1. You wake up in the morning, or go to bed at night, feeling so good and so positive that you forget to take your meds. Warning: Forgetting to take your medications can also be a sign of a memory issue or a lapse in attentiveness, which are both very common outcomes, shortly after a sudden cardiac arrest. Feeling good and feeling positive about yourself isn’t a common outcome of a sudden cardiac arrest, however.
  2. An acquaintance tells you about their brush with death and, instead of politely interrupting them and detailing the slim probabilities of surviving a sudden cardiac arrest (around 5-8% and, surviving with intact cognitive functioning, less than that), you listen attentively. Note: Smiling or winking at your spouse or covertly rolling your eyes are acceptable coping mechanisms in this situation, and are a sign of maturity, not back-sliding.
  3. A family member asks how you’re recovering from your heart attack but your systolic blood pressure doesn’t increase by 10 mmHg and you don’t feel the need to correct them or give them a lecture on the difference between a myocardial infarction and a cardiac arrest, including producing a laminated colourful chart illustrating the characteristics of each. Instead, you simply say “I’m fine and getting better all the time” or words to that effect. Afterwards, you are permitted to have a shot of pure unrefined carrot juice to take the edge off. Enjoy!
  4. You’re out for a run, climbing some stairs or sensing that your partner is open to the idea of making love while the rest of the house is still quietly sleeping on a Saturday morning, and your heart races momentarily or you experience a premature ventricular contraction (PVC). Instead of rushing to your mobile phone, laptop or tablet and posting a question about the possible meanings of a racing heart or PVC on the Sudden Cardiac Arrest Facebook group, you keep running, finish the stair climb to your office or quietly close the bedroom door. Warning: While a racing heart and PVCs are very common phenomenon for everyone, regardless of whether they’ve ever had a cardiac issue, if your heart doesn’t stop racing or the PVCs come in triplets or more often, call your physician. This will be a difficult decision for some, especially in the latter example, but consider your partner’s reaction if s/he ends up having to call your physician, because you can’t.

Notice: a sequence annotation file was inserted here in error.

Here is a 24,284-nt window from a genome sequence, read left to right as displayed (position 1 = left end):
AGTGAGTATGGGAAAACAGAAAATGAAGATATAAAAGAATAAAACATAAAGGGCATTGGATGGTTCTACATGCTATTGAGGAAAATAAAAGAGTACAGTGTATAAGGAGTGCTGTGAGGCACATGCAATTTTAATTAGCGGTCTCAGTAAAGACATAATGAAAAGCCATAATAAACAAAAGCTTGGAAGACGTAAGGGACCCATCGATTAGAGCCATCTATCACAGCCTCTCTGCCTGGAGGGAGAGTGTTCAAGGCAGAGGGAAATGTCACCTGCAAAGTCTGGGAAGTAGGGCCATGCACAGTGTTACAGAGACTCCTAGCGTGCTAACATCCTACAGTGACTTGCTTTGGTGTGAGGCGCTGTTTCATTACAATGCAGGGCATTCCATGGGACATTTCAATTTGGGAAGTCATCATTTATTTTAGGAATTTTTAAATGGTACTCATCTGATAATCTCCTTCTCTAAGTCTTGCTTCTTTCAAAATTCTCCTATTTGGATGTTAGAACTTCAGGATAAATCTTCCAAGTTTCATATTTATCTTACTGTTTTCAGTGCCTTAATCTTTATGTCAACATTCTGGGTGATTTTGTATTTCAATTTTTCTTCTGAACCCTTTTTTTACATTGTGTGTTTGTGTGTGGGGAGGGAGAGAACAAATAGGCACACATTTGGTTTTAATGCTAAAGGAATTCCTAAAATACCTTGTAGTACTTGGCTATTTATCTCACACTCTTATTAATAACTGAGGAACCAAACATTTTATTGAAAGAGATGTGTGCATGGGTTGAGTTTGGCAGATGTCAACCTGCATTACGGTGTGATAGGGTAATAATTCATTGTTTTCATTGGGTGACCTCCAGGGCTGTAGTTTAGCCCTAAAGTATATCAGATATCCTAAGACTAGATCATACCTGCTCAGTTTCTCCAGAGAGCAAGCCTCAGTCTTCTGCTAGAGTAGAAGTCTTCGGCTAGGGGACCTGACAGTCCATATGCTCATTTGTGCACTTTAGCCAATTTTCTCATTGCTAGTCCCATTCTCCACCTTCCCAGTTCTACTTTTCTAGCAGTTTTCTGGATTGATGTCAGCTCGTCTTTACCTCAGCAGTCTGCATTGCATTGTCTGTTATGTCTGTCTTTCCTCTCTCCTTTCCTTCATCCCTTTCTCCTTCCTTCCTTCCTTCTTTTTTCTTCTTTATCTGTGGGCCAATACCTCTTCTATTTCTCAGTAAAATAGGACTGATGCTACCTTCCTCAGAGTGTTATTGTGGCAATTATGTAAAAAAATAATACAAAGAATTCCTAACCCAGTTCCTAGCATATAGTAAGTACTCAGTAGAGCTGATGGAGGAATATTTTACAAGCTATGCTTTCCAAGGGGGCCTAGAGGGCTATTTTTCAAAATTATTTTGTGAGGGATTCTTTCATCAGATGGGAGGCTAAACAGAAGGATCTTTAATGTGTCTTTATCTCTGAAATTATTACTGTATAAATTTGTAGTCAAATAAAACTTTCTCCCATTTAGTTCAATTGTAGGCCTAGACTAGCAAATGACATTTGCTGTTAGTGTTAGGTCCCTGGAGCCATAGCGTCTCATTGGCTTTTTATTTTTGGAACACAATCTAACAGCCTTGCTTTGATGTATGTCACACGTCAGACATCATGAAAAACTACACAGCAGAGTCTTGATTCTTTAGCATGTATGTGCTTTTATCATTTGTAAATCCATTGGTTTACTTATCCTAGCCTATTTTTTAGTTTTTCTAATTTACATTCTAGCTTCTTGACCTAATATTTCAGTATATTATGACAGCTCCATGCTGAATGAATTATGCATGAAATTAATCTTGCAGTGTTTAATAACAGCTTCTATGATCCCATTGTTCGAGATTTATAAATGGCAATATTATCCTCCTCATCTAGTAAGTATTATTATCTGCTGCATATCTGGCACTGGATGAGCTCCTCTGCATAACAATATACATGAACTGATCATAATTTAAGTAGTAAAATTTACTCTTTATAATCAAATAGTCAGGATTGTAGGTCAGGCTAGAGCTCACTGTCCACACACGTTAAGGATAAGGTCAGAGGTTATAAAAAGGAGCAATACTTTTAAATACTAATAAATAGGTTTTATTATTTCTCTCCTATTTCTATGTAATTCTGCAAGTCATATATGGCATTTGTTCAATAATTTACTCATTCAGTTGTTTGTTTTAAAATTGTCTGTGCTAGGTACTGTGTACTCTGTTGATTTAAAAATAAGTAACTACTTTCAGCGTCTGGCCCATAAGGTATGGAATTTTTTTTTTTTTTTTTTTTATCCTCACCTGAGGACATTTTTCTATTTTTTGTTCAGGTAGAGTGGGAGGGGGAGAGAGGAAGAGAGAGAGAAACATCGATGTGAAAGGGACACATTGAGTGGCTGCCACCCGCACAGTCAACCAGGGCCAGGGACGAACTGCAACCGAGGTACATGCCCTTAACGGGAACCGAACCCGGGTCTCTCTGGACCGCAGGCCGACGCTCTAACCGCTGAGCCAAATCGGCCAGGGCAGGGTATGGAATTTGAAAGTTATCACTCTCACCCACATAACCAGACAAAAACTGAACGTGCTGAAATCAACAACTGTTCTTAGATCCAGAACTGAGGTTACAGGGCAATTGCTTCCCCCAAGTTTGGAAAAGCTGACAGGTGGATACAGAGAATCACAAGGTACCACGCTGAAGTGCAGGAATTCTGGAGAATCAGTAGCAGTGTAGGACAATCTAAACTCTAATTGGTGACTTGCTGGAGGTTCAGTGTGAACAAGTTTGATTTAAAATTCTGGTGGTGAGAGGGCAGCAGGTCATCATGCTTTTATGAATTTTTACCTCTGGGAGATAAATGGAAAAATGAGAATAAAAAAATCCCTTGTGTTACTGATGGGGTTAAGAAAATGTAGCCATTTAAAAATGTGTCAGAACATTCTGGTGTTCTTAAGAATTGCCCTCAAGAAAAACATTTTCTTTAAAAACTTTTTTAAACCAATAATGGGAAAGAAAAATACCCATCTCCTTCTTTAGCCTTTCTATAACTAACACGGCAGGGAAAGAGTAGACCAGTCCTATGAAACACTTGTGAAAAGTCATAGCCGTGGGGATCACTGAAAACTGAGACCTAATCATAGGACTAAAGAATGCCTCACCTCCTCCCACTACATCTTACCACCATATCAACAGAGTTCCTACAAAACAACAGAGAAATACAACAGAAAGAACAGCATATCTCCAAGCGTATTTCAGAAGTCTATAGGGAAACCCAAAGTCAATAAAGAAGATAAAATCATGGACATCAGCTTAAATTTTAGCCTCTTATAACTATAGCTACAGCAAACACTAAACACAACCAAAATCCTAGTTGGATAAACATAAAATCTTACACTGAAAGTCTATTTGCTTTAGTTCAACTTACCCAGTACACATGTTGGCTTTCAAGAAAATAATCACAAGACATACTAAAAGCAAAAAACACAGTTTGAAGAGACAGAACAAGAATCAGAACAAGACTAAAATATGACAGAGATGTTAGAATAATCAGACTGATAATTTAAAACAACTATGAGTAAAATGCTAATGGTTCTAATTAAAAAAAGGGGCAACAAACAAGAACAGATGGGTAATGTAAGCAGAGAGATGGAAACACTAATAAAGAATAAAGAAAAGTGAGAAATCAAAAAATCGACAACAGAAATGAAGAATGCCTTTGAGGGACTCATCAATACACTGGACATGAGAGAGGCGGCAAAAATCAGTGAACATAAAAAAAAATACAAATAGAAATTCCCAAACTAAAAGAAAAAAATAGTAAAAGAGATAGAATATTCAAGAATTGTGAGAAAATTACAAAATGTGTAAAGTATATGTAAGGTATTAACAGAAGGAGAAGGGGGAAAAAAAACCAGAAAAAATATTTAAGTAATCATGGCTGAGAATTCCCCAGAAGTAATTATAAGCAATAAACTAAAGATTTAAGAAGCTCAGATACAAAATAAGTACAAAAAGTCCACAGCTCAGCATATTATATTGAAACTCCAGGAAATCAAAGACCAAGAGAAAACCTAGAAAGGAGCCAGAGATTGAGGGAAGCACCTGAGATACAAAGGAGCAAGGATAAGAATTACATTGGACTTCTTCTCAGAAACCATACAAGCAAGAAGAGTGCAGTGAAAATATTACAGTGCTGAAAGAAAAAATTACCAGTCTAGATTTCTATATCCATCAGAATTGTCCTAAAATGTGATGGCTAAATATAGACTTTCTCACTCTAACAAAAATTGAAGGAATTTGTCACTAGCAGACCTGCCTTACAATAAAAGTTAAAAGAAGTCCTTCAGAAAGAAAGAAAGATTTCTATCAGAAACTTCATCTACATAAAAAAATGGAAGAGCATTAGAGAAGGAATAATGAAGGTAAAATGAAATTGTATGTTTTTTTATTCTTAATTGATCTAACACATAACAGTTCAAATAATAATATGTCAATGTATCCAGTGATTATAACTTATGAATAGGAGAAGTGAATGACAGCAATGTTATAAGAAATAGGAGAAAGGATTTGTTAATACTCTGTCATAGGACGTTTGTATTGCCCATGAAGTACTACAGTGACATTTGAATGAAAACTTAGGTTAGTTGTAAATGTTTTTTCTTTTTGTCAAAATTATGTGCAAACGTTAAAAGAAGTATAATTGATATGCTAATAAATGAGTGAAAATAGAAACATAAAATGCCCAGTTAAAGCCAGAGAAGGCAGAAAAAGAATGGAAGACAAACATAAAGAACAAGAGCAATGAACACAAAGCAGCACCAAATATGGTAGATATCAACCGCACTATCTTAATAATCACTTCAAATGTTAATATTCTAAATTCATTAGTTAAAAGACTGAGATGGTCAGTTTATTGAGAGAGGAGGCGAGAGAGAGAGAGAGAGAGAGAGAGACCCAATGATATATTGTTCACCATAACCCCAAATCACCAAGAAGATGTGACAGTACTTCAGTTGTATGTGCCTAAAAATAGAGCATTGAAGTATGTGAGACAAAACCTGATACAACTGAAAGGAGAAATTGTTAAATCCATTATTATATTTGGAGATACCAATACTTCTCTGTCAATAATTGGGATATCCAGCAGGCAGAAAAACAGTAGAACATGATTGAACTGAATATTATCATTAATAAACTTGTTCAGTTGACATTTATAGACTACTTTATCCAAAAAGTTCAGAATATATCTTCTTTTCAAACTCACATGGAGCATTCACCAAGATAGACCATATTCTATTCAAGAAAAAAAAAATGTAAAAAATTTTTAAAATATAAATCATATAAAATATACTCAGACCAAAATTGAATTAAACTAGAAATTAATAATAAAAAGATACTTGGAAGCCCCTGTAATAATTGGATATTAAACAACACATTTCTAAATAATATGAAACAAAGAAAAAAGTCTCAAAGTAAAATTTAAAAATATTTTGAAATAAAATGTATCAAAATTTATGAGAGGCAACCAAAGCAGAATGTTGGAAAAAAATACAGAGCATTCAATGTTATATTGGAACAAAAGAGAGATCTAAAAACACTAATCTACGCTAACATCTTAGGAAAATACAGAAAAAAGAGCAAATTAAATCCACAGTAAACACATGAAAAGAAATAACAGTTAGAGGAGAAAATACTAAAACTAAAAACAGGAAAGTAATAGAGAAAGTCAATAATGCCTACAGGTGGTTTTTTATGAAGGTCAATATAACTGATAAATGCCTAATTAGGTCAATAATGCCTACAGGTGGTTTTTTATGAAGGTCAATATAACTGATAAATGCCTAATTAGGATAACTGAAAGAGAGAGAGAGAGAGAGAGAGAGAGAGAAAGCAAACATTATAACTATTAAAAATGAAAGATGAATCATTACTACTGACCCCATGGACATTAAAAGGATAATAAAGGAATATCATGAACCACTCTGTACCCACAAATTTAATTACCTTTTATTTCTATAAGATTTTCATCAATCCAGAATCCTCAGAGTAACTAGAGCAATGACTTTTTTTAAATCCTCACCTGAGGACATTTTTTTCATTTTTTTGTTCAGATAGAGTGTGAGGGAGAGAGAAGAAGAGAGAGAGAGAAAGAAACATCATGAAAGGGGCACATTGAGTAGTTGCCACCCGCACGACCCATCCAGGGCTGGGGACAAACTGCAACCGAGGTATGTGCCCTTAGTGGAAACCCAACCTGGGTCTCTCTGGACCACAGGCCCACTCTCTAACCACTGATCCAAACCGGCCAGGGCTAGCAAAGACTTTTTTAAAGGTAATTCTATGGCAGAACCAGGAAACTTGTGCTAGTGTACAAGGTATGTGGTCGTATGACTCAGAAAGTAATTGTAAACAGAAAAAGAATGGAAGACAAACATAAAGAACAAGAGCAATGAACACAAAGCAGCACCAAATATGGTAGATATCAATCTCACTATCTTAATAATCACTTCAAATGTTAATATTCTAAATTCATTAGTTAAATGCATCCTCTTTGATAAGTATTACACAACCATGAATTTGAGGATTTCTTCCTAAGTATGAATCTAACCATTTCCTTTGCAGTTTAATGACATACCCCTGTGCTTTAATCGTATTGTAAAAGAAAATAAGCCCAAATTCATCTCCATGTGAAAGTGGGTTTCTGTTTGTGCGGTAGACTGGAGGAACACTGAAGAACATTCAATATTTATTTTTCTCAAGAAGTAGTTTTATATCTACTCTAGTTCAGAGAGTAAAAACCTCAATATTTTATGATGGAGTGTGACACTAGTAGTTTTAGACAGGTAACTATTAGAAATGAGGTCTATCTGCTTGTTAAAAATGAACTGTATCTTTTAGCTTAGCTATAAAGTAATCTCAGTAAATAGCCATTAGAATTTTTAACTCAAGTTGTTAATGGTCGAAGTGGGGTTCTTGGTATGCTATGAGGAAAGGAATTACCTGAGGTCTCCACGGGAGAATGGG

5. Your re-birthday passes, and you don’t notice. Note: This is a very promising sign of good mental health, unless you’re also forgetting to note your own birthday, Christmas, Thanksgiving, Hallowe’en and other significant events in your life (excepting folks whose religious beliefs preclude celebrating such events, of course).
  6. You notice that your family and friends have stopped asking about your health, in particular, they are not asking about or mentioning your cardiac health, and you are okay with that. Note: Getting over not being the centre of attention for a medical event is a great growth step. Savour it; you’re getting better. The exception is if you are currently in the hospital or recovering at home, in which case you should feel free to say: “What the hell is wrong with you people!” You have our blessing to do so.
  7. You find yourself getting engaged in helping others wade through the emotional challenges they are confronting after their own sudden cardiac arrest or helping others in some other capacity. Note: Again, this is a very positive step as it indicates that there’s been a shift in focus from internal to external, from yourself to others. A very common outcome of a sudden cardiac arrest is to become very much self-focussed and sensitive to how others are treating and reacting to you. Oftentimes, this can come at the expense of your relationships with others you care about. Shifting your focus externally, on others, is a very helpful and healthy step forward.
  8. You find yourself tired telling your sudden cardiac arrest story, so you edit it down to an elevator speech from the multi-page epic tragedy (in the poetic, not being sarcastic, sense), with its embellishments and references to your having died. Note: This is a huge step because if you’ve told your story so many times that even you are sick of it, you can be sure others are too. More importantly, telling your story often can help mitigate against PTSD and other emotional consequences.